ABSTRACT The results of medical investigations following acceleration mechanism to the cervical spine (so called "soft tissue neck injury") are to be described in common diagnostic terms. Biomechanical and legal considerations are beyond medical competence. In certain cases, the clinical examination must be completed in cooperation with specialists. Within the entire medical context, the neuropsychological and neuropsychiatric assessment may contribute to a comprehensive understanding of the consequences. In cases of litigation, the full array of facts, like the patients' previous history, and differential diagnoses, have to be drawn to attention. At present, compensation takes place only exceptionally and in a limited range, if an impairment by an accompanying brain injury is excluded. Author.
8. AUTHOR Kronn-E.
INSTITUTION Physiotherapy Department, The Mater Hospital, Dublin, Ireland.
TITLE The incidence of TMJ dysfunction in patients who have suffered a cervical whiplash injury following a traffic accident (published erratum appears in J Orofacial Pain 1993 Summer; 7(3):234).
SOURCE J-Orofac-Pain 1993 Spring, VOL: 7 (2), P: 209-13, ISSN: 1064-6655.
ABSTRACT Forty consecutive patients with a cervical whiplash injury were examined and compared with 40 matched controls. The incidence of signs and symptoms was high in both groups. Temporomandibular joint pain (P < .001), limitation of mouth opening (P < .01), and masticatory muscle tenderness (P > .01) were found significantly more frequently in the patient group, while the presence of joint sounds, deviation during mouth opening, and the overall presence of a symptom were not significantly different between groups. When asked whether they would seek treatment for the observed signs and symptoms, a significantly higher number of the whiplash group responded positively when compared to the control group. These findings warrant further study and suggest the benefit of a routine examination of the temporomandibular joint and masticatory system in patients with cervical whiplash injury. Author.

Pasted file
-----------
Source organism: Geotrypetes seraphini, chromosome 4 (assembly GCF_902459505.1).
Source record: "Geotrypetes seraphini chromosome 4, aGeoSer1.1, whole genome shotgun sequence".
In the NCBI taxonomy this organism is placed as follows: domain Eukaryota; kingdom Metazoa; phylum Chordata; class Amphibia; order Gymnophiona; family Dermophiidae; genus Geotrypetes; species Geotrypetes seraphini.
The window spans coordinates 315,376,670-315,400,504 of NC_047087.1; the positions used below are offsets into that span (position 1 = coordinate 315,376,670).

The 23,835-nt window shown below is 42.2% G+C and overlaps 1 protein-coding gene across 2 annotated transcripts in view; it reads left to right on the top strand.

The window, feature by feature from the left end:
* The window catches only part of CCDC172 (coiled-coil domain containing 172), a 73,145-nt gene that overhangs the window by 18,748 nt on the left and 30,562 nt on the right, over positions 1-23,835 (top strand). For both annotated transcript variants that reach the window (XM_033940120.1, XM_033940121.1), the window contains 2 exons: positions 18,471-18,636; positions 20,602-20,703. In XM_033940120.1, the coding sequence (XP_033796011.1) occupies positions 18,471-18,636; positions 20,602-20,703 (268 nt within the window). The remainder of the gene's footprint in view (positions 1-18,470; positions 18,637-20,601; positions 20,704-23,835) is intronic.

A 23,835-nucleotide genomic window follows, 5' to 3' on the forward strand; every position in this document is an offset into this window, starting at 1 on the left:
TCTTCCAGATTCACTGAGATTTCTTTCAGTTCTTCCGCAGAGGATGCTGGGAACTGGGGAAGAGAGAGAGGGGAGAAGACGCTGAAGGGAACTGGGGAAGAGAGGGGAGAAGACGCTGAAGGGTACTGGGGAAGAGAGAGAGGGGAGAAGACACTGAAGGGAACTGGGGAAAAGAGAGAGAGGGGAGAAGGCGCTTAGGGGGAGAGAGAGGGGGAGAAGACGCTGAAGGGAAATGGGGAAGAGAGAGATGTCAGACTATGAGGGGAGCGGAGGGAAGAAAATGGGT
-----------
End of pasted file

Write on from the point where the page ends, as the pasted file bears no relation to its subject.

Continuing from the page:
9. AUTHOR Ernst-E.
INSTITUTION Postgraduate Medical School, University of Exeter, United Kingdom.
TITLE (The cervical spine whiplash trauma). TT Das Hals-Wirbelsaulen-Schleudertrauma.
SOURCE Acta-Med-Austriaca 1993, VOL: 20 (5), P: 115-9, ISSN: 0303-8173 49 Refs.
ABSTRACT The whiplash injury is a classical injury of the upper spine following a car crash. It results from hyperextension and hyperflexion of the upper spine. In most cases no morphological changes can be verified. Thus the diagnosis has to be clinical, based on subjective symptoms. The prognosis is often good; the true problem are those few patients who develop chronic complaints. Therapy consists of initial immobilisation, analgetics and physiotherapy. Reasonable driving, safe cars and head rests should help to prevent whiplash injuries. Author.